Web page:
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The antiphospholipid syndrome: a large elephant with many parts or an elusive chameleon disguised by many colours?

Authors
  • Favaloro, Emmanuel J.1
  • Wong, Richard C. W.2
  • 1 Westmead Hospital, WSAHS, Department of Haematology, Institute of Clinical Pathology and Medical Research (ICPMR), Westmead, NSW, 2145, Australia , Westmead (Australia)
  • 2 Royal Brisbane and Women’s Hospital, Division of Immunology, Pathology Queensland Central Laboratory, Herston, Queensland, Australia , Herston (Australia)
Type
Published Article
Journal
Autoimmunity Highlights
Publisher
Springer International Publishing
Publication Date
May 01, 2010
Volume
1
Issue
1
Pages
5–14
Identifiers
DOI: 10.1007/s13317-010-0003-7
Source
Springer Nature
Keywords
License
Yellow

Abstract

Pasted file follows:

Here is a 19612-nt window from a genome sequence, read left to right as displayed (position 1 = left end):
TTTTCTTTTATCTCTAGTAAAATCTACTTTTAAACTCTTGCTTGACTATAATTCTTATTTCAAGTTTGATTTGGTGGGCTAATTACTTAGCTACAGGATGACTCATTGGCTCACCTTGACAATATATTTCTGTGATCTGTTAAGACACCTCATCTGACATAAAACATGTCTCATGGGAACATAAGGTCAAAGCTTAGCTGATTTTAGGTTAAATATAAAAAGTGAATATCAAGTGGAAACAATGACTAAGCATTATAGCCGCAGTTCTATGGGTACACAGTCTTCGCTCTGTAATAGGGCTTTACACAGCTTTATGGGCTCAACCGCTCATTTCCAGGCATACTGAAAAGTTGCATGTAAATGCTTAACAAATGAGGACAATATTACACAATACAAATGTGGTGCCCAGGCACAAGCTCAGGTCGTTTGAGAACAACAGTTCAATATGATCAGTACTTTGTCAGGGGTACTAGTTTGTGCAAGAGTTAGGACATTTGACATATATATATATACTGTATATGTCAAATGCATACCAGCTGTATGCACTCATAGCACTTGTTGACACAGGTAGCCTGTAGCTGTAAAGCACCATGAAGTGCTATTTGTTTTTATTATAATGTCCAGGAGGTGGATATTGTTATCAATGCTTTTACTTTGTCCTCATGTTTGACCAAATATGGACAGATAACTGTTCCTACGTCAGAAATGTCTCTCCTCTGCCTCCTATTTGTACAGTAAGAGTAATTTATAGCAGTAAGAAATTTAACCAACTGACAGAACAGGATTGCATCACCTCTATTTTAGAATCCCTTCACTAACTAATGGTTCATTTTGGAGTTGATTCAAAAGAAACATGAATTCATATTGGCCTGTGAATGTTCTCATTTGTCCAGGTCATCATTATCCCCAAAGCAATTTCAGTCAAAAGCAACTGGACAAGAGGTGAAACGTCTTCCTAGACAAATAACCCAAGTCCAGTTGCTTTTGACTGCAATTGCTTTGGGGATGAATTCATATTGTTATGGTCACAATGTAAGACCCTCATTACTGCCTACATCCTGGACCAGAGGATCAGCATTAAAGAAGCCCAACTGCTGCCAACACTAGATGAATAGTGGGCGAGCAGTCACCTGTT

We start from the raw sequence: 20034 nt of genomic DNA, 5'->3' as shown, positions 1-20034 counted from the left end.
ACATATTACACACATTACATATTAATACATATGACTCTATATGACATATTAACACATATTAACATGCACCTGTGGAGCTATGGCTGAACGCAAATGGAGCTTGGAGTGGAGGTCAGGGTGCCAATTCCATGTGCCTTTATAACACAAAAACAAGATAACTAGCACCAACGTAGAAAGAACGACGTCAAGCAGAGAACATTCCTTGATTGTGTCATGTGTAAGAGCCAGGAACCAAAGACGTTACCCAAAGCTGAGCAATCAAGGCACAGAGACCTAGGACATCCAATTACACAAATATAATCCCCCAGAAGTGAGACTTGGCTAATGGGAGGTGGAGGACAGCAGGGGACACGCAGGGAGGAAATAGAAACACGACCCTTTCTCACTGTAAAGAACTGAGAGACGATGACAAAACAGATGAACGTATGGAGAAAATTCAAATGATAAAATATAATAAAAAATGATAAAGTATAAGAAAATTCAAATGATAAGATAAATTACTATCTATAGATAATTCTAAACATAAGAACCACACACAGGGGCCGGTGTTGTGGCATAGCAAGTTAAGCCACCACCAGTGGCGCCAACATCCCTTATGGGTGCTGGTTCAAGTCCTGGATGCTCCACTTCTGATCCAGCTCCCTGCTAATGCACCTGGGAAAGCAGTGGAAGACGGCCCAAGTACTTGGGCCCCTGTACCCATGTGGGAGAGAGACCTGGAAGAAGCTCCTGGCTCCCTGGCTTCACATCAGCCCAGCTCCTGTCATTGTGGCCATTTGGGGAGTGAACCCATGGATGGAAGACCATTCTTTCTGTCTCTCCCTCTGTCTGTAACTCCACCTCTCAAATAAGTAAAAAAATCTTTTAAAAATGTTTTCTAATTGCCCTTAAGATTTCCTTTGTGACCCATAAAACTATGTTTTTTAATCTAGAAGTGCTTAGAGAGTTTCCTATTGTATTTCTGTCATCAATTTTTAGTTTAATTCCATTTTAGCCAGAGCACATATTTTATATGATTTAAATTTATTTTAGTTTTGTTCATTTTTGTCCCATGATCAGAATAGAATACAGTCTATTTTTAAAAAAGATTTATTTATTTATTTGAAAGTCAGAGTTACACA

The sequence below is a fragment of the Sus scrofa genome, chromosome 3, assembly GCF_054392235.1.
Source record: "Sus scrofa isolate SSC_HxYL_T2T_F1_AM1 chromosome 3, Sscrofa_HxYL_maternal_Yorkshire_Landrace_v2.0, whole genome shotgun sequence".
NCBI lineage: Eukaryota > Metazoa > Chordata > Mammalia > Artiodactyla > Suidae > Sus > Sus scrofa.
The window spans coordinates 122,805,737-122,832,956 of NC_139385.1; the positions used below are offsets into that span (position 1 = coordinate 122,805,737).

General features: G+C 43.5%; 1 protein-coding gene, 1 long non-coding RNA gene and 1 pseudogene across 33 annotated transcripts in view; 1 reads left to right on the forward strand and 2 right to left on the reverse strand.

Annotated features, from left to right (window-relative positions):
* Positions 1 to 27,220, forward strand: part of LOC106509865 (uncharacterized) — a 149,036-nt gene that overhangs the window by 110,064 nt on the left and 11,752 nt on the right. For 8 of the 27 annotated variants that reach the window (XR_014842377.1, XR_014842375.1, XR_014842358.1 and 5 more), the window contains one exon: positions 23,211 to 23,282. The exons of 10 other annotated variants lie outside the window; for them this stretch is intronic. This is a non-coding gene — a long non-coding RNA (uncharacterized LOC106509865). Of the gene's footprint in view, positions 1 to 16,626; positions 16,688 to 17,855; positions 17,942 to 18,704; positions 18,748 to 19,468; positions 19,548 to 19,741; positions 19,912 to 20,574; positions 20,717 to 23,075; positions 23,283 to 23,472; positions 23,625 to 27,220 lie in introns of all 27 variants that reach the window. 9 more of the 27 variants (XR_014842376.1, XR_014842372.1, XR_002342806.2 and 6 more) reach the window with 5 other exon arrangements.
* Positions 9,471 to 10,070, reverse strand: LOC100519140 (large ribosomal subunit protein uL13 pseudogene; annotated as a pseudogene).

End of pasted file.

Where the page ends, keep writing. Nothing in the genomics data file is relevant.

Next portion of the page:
The antiphospholipid syndrome (APS) is characterized by a range of clinical features (primarily thrombosis and/or obstetric-related), together with the presence of antiphospholipid antibody (aPL) as detected by a diverse range of laboratory tests. APS remains a significant diagnostic and management challenge for clinicians across a wide range of specialties, some 30 years after APS was first described as a discrete clinical entity. This is due to ongoing issues regarding nomenclature, the diagnosis of APS in individual patients, the expanding range of recognized clinical manifestations and of APS-related laboratory tests, and management issues in particular APS patient subgroups (including obstetric and catastrophic APS). In addition to the presence of appropriate clinical features, the diagnosis of APS fundamentally requires the finding of positive aPL test result(s), which is hampered by ongoing problems with assay reproducibility and standardization. This review focuses on ongoing dilemmas and issues related to clinical and laboratory aspects of APS including: (1) diagnostic challenges posed by the protean clinical manifestations of APS; (2) current nomenclature and recent proposals for revision of the 2006 international classification criteria; (3) an overview of some key issues related to aPL testing; (4) potential pitfalls of applying the APS classification criteria as diagnostic criteria; and (5) the controversial subgroups of seronegative APS and non-APS aPL positivity.

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